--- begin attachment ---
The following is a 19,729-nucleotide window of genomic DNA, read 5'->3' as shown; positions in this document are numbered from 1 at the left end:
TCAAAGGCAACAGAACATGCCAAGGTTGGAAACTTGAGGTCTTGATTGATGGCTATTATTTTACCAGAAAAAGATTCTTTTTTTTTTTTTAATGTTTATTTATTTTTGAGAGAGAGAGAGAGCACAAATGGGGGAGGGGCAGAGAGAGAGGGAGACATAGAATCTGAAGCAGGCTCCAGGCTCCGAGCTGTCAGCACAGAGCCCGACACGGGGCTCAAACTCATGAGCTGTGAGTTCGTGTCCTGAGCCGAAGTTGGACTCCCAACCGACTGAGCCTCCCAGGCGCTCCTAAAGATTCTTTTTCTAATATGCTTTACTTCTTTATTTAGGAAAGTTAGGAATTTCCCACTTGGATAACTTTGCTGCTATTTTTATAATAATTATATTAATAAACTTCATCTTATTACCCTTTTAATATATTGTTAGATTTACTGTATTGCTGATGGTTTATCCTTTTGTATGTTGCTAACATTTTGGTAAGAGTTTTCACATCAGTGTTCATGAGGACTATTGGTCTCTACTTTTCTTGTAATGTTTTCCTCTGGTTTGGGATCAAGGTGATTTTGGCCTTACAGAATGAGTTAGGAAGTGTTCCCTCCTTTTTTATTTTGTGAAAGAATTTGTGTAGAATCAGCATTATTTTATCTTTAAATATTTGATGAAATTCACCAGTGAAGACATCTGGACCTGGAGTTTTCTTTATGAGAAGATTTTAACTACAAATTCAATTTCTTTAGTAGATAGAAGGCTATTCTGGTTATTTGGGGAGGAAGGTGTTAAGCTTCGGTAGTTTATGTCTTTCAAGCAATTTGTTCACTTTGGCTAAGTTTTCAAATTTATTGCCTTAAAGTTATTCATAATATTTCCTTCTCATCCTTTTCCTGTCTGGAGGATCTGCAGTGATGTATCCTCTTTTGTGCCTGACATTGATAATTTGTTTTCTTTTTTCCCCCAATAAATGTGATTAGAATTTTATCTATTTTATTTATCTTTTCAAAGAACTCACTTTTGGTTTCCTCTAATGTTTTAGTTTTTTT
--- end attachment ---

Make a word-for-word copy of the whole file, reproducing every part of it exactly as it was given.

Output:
The following is a 19,729-nucleotide window of genomic DNA, read 5'->3' as shown; positions in this document are numbered from 1 at the left end:
TCAAAGGCAACAGAACATGCCAAGGTTGGAAACTTGAGGTCTTGATTGATGGCTATTATTTTACCAGAAAAAGATTCTTTTTTTTTTTTTAATGTTTATTTATTTTTGAGAGAGAGAGAGAGCACAAATGGGGGAGGGGCAGAGAGAGAGGGAGACATAGAATCTGAAGCAGGCTCCAGGCTCCGAGCTGTCAGCACAGAGCCCGACACGGGGCTCAAACTCATGAGCTGTGAGTTCGTGTCCTGAGCCGAAGTTGGACTCCCAACCGACTGAGCCTCCCAGGCGCTCCTAAAGATTCTTTTTCTAATATGCTTTACTTCTTTATTTAGGAAAGTTAGGAATTTCCCACTTGGATAACTTTGCTGCTATTTTTATAATAATTATATTAATAAACTTCATCTTATTACCCTTTTAATATATTGTTAGATTTACTGTATTGCTGATGGTTTATCCTTTTGTATGTTGCTAACATTTTGGTAAGAGTTTTCACATCAGTGTTCATGAGGACTATTGGTCTCTACTTTTCTTGTAATGTTTTCCTCTGGTTTGGGATCAAGGTGATTTTGGCCTTACAGAATGAGTTAGGAAGTGTTCCCTCCTTTTTTATTTTGTGAAAGAATTTGTGTAGAATCAGCATTATTTTATCTTTAAATATTTGATGAAATTCACCAGTGAAGACATCTGGACCTGGAGTTTTCTTTATGAGAAGATTTTAACTACAAATTCAATTTCTTTAGTAGATAGAAGGCTATTCTGGTTATTTGGGGAGGAAGGTGTTAAGCTTCGGTAGTTTATGTCTTTCAAGCAATTTGTTCACTTTGGCTAAGTTTTCAAATTTATTGCCTTAAAGTTATTCATAATATTTCCTTCTCATCCTTTTCCTGTCTGGAGGATCTGCAGTGATGTATCCTCTTTTGTGCCTGACATTGATAATTTGTTTTCTTTTTTCCCCCAATAAATGTGATTAGAATTTTATCTATTTTATTTATCTTTTCAAAGAACTCACTTTTGGTTTCCTCTAATGTTTTAGTTTTTTT